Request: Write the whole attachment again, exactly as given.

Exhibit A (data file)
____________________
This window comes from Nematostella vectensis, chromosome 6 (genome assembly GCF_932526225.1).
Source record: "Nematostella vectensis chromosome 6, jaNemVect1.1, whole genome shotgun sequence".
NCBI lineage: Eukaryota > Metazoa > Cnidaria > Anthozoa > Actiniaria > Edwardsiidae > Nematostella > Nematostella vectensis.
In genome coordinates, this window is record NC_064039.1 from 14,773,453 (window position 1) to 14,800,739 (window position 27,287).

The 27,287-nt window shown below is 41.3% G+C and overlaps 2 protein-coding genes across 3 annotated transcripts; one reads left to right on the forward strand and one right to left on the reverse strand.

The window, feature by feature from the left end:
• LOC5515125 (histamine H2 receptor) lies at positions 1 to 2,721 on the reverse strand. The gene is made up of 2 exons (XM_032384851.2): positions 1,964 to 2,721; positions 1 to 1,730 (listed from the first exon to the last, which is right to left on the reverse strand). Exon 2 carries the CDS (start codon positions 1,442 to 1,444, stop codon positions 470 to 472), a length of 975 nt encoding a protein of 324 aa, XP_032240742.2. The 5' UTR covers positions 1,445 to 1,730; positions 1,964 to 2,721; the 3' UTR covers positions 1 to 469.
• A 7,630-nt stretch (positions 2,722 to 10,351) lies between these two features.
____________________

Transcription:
This window comes from Nematostella vectensis, chromosome 6 (genome assembly GCF_932526225.1).
Source record: "Nematostella vectensis chromosome 6, jaNemVect1.1, whole genome shotgun sequence".
NCBI lineage: Eukaryota > Metazoa > Cnidaria > Anthozoa > Actiniaria > Edwardsiidae > Nematostella > Nematostella vectensis.
In genome coordinates, this window is record NC_064039.1 from 14,773,453 (window position 1) to 14,800,739 (window position 27,287).

The 27,287-nt window shown below is 41.3% G+C and overlaps 2 protein-coding genes across 3 annotated transcripts; one reads left to right on the forward strand and one right to left on the reverse strand.

The window, feature by feature from the left end:
• LOC5515125 (histamine H2 receptor) lies at positions 1 to 2,721 on the reverse strand. The gene is made up of 2 exons (XM_032384851.2): positions 1,964 to 2,721; positions 1 to 1,730 (listed from the first exon to the last, which is right to left on the reverse strand). Exon 2 carries the CDS (start codon positions 1,442 to 1,444, stop codon positions 470 to 472), a length of 975 nt encoding a protein of 324 aa, XP_032240742.2. The 5' UTR covers positions 1,445 to 1,730; positions 1,964 to 2,721; the 3' UTR covers positions 1 to 469.
• A 7,630-nt stretch (positions 2,722 to 10,351) lies between these two features.